Aletho News


American Bombings of Allied Cities in World War II

Tales of the American Empire | October 16, 2020

One of the mysteries of World War II was the senseless aerial destruction of Axis occupied cities by American bombers. These weren’t bomb strikes to support ground forces, but carpet-bombing raids on city centers. Several cities in Axis occupied China, Italy, Yugoslavia, and France were blasted by American mass bombings. These events are inexplicable and thus overlooked by historians.


Related Tale: “American Mass Bombings of Chinese Cities in World War II”;…

Related Tale: “The Senseless and Bloody Italian Campaign 1943-44”;…

Related Tale: “American Aerial Massacres in Germany”;…

October 17, 2020 Posted by | Timeless or most popular, Video, War Crimes | | 1 Comment

‘We are in a truly Orwellian culture’: Amazon yanks Covid-19 skeptic’s book for ominously vague ’content violations’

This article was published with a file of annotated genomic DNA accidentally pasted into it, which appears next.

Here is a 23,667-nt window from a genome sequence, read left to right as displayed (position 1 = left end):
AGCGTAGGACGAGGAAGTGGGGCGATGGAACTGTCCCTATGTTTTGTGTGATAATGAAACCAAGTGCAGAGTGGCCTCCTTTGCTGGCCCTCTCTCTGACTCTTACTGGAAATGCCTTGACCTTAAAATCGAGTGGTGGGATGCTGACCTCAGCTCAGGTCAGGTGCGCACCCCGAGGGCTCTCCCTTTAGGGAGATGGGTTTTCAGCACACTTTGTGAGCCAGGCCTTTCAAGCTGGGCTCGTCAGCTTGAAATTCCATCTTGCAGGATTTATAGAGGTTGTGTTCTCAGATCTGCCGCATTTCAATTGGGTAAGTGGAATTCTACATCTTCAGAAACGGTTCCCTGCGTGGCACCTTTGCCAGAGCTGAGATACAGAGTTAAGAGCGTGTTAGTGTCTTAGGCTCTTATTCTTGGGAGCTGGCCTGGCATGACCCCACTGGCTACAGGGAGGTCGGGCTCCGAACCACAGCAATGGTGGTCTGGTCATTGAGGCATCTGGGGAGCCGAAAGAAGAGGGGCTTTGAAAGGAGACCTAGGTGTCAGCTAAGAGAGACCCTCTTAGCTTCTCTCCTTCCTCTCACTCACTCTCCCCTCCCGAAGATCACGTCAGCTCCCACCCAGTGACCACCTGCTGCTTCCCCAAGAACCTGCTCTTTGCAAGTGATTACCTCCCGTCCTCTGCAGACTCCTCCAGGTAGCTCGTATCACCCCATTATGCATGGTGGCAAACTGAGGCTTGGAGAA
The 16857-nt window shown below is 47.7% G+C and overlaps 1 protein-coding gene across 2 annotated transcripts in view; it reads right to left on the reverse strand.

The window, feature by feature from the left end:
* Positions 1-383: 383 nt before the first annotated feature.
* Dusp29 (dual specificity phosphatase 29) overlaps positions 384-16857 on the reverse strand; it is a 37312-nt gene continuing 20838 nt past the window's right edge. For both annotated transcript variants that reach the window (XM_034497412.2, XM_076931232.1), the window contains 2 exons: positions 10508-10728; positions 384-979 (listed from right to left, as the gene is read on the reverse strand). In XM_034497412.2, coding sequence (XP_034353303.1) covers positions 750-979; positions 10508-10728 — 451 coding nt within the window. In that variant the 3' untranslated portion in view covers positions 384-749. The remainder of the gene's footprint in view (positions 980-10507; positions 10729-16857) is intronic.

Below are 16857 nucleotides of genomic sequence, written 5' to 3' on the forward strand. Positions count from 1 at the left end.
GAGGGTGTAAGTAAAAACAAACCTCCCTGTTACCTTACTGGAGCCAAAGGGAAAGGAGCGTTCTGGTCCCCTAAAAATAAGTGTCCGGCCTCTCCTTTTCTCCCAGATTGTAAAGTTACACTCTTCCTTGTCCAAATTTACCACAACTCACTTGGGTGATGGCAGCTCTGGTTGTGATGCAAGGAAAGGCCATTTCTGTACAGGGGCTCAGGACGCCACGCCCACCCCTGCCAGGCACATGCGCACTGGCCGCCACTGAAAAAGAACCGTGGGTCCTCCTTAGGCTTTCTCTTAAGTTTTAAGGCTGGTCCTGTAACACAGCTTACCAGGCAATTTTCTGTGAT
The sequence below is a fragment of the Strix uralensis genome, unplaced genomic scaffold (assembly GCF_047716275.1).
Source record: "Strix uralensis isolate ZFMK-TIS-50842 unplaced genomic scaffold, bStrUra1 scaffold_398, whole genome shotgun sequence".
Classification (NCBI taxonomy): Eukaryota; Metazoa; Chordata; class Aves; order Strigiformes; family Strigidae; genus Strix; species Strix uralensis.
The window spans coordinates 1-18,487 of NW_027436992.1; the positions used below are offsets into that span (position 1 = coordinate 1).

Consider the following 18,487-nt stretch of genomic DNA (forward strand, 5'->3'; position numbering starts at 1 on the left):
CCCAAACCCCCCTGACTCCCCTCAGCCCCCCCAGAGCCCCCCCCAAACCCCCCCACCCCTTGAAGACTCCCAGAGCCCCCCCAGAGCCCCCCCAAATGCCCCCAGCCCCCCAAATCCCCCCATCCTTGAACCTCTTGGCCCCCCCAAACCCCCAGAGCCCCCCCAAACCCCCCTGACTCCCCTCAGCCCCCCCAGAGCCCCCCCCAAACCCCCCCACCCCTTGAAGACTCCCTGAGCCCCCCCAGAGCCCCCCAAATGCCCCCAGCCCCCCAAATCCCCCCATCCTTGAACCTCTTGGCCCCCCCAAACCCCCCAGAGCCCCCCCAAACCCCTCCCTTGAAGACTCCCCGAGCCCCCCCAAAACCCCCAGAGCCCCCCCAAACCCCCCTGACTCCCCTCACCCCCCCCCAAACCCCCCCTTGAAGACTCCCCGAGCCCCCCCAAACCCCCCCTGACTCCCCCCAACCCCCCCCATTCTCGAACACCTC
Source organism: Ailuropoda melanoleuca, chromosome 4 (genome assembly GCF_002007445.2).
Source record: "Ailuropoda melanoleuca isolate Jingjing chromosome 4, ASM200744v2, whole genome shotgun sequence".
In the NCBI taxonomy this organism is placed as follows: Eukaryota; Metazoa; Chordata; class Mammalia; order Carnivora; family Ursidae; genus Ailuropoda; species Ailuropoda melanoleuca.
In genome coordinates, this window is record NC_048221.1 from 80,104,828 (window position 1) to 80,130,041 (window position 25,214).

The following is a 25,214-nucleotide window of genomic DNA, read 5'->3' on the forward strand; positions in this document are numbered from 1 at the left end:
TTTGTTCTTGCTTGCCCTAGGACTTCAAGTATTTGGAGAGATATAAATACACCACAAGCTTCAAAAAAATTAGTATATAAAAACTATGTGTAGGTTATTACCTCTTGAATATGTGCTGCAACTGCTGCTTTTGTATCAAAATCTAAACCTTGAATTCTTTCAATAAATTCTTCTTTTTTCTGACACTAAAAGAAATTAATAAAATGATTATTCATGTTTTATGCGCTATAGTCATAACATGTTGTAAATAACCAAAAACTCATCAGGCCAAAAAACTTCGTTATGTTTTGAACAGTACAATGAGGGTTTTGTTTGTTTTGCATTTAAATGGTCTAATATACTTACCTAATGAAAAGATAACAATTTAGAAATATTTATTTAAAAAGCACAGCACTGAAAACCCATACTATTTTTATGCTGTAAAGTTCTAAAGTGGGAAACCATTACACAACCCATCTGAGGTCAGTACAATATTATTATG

By Helen Buyniski | RT | October 17, 2020

Amazon has joined its Big Tech fellows in ramping up censorship of any criticism of the “official” Covid-19 narrative, deploying obfuscatory excuses to justify removing journalist James Perloff’s latest book, he told RT.

After selling a respectable 3,500 copies over the last two months, Perloff’s book on the coronavirus pandemic and its weaponization by world governments, ‘Covid-19 and the Agendas to Come: Red-Pilled,’ was suddenly “banned” by, the writer revealed on Twitter on Thursday.

Perloff spoke to RT on Friday about the platform’s ominous act of censorship and how it seemed to validate his book’s conclusions, expressing concern that “the censorship on Covid has been getting progressively stronger, even as the death rate from Covid has been getting progressively lower.”

“We are in a truly Orwellian culture.”

The first sign of trouble came on Thursday when Amazon requested that he “clarify [his] rights to the book” – something he had already done upon putting it up for sale back in August. But before he could finish gathering the material required to prove once again that he owned the global rights to his own work, he received another email from Amazon, this time claiming they had removed his book “during a quality assurance review of [his] catalog” because it “violated content guidelines.”